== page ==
Tuesday, 20 January 2015


Dial-a-Song was an answer-phone song-service set up by John Flansburgh and John Linnell in New York in 1983. They had a scratchy lo-fi college band called They Might Be Giants and at the time, it was faltering. Flansburgh had his apartment burgled and a bunch of his kit lifted; Linnell broke his wrist in a bike accident. They wouldn’t be touring anytime soon, but needed to stay current and present. This was their solution.

Basically, if you called a Brooklyn number; (718) 387-6962 to be exact, an answering machine played back a song in the place of an outgoing message, via a cassette tape. Flansburgh and Linnell recorded demos, jingles, experiments and rough cuts of studio tracks onto cassettes and then queued them into the machine so they’d rotate. Then they’d drop fliers, place magazine and newspaper adverts, and wait for the calls to come in.

Only one person could call at a time (one of the Dial-a-Song slogans was, “Always busy, often broken”) and this made the experience curiously personal.

From where I’m sitting, there’s a lot to be gleaned from the whole Dial-a-Song idea.

First, as Ira Glass says, “Put yourself on a deadline.” These guys excelled at keeping busy. I’m writing this now partly because They Might Be Giants have recently announced the service is to re-open. The details are here. Every Tuesday in 2015, there’ll be a new song.

Second; a joyous, rough-around-the-edges prototype that’s shared with others and reaps the rewards of feedback beats a polished to near-perfection masterpiece that stays in a drawer any day of the week. Get your stuff out there.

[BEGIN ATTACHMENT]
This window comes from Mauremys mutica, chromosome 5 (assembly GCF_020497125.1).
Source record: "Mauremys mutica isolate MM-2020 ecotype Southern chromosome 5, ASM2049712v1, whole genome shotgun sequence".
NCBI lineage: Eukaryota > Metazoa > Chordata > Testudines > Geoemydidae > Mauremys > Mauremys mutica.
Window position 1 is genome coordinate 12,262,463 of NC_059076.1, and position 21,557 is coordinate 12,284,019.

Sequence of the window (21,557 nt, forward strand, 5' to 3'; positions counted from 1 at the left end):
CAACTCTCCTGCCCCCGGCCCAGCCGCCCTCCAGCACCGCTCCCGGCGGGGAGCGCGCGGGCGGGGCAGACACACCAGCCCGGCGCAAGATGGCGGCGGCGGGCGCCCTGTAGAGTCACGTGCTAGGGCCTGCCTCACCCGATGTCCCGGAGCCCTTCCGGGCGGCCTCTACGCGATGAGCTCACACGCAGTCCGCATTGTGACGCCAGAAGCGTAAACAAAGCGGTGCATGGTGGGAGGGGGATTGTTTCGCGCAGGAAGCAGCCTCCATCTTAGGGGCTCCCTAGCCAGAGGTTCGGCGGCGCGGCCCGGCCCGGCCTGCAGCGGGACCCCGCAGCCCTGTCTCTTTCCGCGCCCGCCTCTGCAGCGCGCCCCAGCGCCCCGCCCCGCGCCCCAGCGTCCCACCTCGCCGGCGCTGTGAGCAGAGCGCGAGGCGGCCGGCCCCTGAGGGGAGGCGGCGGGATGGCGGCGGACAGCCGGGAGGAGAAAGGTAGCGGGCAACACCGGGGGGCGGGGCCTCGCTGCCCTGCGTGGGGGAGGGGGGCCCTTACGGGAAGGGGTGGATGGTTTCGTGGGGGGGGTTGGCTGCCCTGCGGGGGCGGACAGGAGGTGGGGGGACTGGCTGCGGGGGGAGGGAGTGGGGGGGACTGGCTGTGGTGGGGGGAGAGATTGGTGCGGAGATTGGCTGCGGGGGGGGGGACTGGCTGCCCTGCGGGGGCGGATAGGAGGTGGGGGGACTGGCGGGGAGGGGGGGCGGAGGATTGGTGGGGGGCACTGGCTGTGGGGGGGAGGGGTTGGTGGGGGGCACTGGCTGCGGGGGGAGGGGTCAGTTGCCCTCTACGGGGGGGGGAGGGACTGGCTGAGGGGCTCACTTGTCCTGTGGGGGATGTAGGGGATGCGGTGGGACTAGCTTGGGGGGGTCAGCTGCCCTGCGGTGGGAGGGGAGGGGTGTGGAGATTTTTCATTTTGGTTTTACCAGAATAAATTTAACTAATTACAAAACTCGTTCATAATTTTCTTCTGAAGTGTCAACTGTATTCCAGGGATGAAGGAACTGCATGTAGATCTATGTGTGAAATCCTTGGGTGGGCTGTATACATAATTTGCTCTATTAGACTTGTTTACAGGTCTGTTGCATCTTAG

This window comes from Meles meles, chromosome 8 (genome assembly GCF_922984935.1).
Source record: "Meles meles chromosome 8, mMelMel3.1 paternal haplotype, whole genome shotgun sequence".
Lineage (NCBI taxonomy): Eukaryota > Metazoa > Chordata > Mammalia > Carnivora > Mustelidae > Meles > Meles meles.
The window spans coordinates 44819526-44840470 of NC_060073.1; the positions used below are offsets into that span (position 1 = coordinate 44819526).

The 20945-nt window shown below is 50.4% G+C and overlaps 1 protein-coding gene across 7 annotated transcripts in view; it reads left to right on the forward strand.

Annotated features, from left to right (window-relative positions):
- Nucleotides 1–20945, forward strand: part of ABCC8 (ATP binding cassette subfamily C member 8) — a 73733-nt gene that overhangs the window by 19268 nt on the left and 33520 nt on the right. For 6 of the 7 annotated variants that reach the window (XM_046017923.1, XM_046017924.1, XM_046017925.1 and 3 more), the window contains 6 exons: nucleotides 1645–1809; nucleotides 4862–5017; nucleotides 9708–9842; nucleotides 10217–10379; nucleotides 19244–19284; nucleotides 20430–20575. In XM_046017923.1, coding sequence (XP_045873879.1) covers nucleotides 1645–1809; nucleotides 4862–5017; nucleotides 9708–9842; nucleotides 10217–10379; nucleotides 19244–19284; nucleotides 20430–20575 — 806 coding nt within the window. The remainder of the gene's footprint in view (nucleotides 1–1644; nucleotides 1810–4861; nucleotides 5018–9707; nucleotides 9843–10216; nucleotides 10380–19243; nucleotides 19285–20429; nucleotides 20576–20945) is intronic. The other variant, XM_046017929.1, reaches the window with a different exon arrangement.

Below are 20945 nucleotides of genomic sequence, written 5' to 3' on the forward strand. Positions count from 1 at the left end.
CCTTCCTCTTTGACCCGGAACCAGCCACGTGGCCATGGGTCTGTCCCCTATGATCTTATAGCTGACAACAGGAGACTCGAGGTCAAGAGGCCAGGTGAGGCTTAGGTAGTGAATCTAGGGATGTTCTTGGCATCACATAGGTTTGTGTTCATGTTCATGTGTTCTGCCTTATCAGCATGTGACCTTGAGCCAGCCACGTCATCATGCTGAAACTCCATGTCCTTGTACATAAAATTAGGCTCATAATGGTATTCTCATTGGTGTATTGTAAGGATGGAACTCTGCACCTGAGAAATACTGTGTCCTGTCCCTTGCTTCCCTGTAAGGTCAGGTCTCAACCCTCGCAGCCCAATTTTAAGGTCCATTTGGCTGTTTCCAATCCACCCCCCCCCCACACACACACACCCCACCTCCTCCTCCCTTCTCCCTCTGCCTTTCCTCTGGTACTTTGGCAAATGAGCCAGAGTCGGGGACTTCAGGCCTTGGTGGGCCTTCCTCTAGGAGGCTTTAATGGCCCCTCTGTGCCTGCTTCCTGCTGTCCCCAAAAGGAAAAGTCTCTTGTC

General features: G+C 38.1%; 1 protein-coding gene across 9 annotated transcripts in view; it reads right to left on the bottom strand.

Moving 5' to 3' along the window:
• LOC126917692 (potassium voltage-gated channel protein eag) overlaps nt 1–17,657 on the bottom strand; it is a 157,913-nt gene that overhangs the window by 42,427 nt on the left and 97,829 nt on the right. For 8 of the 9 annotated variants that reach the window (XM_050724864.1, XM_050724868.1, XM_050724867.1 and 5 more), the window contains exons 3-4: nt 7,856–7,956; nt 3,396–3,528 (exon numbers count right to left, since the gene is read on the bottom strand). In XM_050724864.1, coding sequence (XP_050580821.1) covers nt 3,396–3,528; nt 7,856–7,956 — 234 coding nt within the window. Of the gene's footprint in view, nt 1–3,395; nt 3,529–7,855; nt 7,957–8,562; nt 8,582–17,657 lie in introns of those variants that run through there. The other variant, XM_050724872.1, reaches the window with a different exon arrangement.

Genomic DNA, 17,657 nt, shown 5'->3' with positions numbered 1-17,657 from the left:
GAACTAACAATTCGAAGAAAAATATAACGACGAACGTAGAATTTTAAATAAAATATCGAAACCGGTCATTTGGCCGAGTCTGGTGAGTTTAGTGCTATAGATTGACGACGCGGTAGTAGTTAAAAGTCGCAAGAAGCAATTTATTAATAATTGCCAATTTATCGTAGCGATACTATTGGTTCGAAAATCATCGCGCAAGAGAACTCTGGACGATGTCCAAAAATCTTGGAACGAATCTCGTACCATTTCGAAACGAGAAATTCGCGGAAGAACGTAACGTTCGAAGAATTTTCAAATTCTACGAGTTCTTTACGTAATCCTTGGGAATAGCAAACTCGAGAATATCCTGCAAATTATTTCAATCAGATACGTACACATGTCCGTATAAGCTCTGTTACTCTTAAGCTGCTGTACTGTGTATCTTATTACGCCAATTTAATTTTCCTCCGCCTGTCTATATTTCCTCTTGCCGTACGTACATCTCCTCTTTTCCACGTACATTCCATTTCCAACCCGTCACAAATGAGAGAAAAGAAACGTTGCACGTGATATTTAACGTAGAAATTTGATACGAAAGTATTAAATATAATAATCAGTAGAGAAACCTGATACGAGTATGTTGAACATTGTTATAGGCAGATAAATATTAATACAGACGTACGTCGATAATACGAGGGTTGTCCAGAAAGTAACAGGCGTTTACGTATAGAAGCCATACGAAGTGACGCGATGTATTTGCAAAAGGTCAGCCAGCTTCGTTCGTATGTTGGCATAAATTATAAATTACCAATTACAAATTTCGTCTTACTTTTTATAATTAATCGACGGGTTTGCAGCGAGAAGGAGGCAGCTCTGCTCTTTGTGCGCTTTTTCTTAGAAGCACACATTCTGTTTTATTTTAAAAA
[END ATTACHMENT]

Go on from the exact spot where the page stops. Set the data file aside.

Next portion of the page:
Third, there’s the discipline of restriction at work here. The medium closes down creative possibilities. Flansburgh has talked recently here about how the band width was so tiny, and the audio so poor, that Dial-a-Song compositions could only have a voice – always weirdly high in the mix – and a couple of instruments, max. Nothing else. Counter-intuitively, shutting down your options helps.

And fourth? Flansburgh used to sit in his apartment listening to the calls come in. Some people would give whatever new song was on there fifteen seconds, then hang up. “That,” says Flansburgh, “was the cruelest thing about Dial-a-Song. This is a very cruel business,” he goes on. “It takes a lot to hold people’s interest.” Learning that lesson day after day in the most bruising way must have been hard. As a schoolkid I used to call the service from my mate’s house – my Mum wouldn’t let me call a New York number – and listen in. I remember once I had to hang up half way through a tune cause my pal’s mum came home from work unexpectedly early. Odd to think Flansburgh might have been on the other end of that call, fretting.

Forged as it was back then in trying circumstances and against the odds, the story of the Dial-a-Song service is a fascinating one, not least for its triumph-in-adversity narrative.
I for one will be tuning in on coming Tuesdays.  

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